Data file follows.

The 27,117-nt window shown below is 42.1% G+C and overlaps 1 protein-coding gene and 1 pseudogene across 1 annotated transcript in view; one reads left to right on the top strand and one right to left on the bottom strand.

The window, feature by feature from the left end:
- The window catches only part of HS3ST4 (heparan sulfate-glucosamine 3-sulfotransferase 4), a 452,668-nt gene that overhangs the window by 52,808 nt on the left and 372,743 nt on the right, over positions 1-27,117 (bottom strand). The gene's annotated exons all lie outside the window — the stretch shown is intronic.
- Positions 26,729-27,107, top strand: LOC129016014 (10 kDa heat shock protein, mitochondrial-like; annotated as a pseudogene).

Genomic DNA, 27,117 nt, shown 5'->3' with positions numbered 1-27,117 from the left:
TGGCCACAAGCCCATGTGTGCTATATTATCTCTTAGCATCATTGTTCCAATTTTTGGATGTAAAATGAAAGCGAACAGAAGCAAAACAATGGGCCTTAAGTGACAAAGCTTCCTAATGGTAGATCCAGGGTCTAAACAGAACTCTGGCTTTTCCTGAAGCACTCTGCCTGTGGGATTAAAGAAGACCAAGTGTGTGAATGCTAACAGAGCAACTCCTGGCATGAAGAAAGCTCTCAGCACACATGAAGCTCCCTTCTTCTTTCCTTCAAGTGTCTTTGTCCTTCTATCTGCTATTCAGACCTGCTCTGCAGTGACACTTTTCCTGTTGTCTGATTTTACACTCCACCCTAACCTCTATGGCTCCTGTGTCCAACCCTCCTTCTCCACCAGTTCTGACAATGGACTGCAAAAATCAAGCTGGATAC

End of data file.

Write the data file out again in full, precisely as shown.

The 27,117-nt window shown below is 42.1% G+C and overlaps 1 protein-coding gene and 1 pseudogene across 1 annotated transcript in view; one reads left to right on the top strand and one right to left on the bottom strand.

The window, feature by feature from the left end:
- The window catches only part of HS3ST4 (heparan sulfate-glucosamine 3-sulfotransferase 4), a 452,668-nt gene that overhangs the window by 52,808 nt on the left and 372,743 nt on the right, over positions 1-27,117 (bottom strand). The gene's annotated exons all lie outside the window — the stretch shown is intronic.
- Positions 26,729-27,107, top strand: LOC129016014 (10 kDa heat shock protein, mitochondrial-like; annotated as a pseudogene).

Genomic DNA, 27,117 nt, shown 5'->3' with positions numbered 1-27,117 from the left:
TGGCCACAAGCCCATGTGTGCTATATTATCTCTTAGCATCATTGTTCCAATTTTTGGATGTAAAATGAAAGCGAACAGAAGCAAAACAATGGGCCTTAAGTGACAAAGCTTCCTAATGGTAGATCCAGGGTCTAAACAGAACTCTGGCTTTTCCTGAAGCACTCTGCCTGTGGGATTAAAGAAGACCAAGTGTGTGAATGCTAACAGAGCAACTCCTGGCATGAAGAAAGCTCTCAGCACACATGAAGCTCCCTTCTTCTTTCCTTCAAGTGTCTTTGTCCTTCTATCTGCTATTCAGACCTGCTCTGCAGTGACACTTTTCCTGTTGTCTGATTTTACACTCCACCCTAACCTCTATGGCTCCTGTGTCCAACCCTCCTTCTCCACCAGTTCTGACAATGGACTGCAAAAATCAAGCTGGATAC